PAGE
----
JP History Special Section: Jamaica Plain Historical Society Gears Up for walking Tours; Women’s History Month Event on March 15

      For more than 30 years, the Jamaica Plain Historical Society has helped to preserve the histo-ry of the neighborhood through community events, walks, and a band of volunteers and con-tributors.

      The Gazette spoke with JP Historical Society president Gretchen Grozier to find out what events the organization has planned for the next few months.

      On March 15, a Women’s History event will be held at the Forsyth Chapel at the Forest Hills cemetery to celebrate Anna Eliot Ticknor, who founded the first correspondence school in America in 1873, called “the Society to Encourage Studies at Home.” Grozier said the school allowed women to take courses through letters exchanged with female teachers. Speakers Marie Oedel and Cheryl Mariolis of the Ticknor Society will talk about Ticknor’s work and how it affected the lives of women in the Boston area. The event is free, and will be from 2:00-4:00pm on March 15.

      In April, an event featuring photos from JP photographer Leon Abdalian will be held any the JP Library. Grozier said that Abdalian was born in what used to be Cilician Armenia and came to the United States with his family in the late 1800s. Grozier said that Abdalian spent his life working for the MBTA, but his hobby was photography and he was published in several newspapers as well as National Geographic magazine. Abdalian’s photographs will be dis-cussed and presented by Aaron Schmidt of the Boston Public Library’s Prints Department on April 4 from 2:00-4:00pm at the JP Library.

      On April 26, a lecture on the China Traders will be delivered by Professor Dane Morrison of Sa-lem State University. One of the traders discussed will be John Murray Forbes, who was born in JP, and his mother was a Perkins—Grozier said that one of the Historical Society members pointed out that a lot o JP streets are named for China Traders, so they decided a talk would be in order to provide more context for those who might be interested in learning the history behind the street names. “I think it will be interesting,” Grozier said. “There’s a whole oopium component that people will think is fascinating.”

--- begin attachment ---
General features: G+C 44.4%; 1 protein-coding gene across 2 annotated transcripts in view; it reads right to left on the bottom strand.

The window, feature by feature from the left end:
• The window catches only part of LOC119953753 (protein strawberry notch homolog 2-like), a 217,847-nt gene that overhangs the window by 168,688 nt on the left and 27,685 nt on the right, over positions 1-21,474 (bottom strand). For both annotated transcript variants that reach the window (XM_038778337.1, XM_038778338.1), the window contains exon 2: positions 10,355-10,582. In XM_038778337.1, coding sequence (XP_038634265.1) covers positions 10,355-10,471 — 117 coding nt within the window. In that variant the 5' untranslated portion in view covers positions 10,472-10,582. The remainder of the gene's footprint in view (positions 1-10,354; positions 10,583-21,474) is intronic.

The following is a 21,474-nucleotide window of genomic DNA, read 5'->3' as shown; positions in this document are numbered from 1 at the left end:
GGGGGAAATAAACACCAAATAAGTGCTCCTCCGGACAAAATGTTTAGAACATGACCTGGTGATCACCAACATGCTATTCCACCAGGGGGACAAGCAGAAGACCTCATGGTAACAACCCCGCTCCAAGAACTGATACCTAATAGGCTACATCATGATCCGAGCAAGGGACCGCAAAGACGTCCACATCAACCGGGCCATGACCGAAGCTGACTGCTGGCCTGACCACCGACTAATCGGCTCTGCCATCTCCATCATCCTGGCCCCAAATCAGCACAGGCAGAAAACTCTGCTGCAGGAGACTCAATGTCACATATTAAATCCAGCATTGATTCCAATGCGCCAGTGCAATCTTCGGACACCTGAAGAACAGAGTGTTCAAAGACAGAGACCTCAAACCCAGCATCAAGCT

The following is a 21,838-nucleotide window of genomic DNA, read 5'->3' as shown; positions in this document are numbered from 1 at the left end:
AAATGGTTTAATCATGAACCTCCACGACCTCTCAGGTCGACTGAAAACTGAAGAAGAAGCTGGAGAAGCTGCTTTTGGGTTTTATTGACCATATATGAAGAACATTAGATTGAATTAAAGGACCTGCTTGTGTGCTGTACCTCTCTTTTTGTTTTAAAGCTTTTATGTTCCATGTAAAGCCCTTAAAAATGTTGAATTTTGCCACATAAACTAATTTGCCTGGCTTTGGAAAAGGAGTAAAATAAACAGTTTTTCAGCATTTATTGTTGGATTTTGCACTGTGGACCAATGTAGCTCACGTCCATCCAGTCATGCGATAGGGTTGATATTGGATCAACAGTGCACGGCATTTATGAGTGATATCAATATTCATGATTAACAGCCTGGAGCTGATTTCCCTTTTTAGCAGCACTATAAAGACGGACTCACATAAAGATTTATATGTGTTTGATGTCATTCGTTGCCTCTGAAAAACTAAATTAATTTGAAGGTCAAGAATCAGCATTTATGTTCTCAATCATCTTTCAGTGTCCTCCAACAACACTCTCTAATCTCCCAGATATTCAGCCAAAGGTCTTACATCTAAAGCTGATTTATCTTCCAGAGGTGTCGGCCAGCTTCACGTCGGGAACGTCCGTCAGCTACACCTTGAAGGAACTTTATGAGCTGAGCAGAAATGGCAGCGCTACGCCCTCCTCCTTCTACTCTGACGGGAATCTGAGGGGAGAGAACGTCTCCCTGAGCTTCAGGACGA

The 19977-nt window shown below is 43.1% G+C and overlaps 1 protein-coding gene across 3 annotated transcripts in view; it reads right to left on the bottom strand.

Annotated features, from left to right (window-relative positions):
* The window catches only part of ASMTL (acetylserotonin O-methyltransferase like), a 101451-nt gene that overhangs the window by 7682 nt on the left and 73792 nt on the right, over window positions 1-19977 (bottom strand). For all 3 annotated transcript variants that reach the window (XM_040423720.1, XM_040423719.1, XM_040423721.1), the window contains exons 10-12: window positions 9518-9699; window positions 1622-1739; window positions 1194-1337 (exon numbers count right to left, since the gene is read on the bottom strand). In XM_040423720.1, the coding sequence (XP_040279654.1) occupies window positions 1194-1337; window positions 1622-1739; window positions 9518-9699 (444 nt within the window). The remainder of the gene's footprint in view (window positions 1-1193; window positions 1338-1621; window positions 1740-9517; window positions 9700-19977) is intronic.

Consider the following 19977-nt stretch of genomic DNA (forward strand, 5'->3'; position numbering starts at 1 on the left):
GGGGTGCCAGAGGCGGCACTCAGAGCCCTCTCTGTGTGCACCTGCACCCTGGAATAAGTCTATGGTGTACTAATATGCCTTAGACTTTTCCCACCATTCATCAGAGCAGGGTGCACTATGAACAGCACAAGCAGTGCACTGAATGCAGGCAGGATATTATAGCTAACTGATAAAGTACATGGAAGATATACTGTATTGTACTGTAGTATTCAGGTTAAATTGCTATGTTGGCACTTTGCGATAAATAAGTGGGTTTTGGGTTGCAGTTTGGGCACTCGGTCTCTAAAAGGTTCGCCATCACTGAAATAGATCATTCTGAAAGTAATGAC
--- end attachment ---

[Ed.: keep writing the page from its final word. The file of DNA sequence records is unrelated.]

In May, a talk will be held on the Italian Home for Children, which just celebrated its 100th an-niversary. Grozier also said the former director retried last year and has written some small history books as well. More details will be provided as the event gets closer on the Jamaica Plain Historical Society website.

      Then, in mid-May, the Historical Society’s weekly walking tour series will start up for the sea-son. The walking tours are free, and are held every Saturday from mid-May to the end of Sep-tember. Grozier said that following the success of a few Spanish-speaking tours last year, they hope to hold even more tours in Spanish this year and are looking for Spanish-speaking guides to lead them.

            “That’s our plan,” Grozier said. “We try and do events every month.” She added that they are also constantly adding new information to the website, and welcome articles and photos from residents that can reveal more about JP’s rich history.

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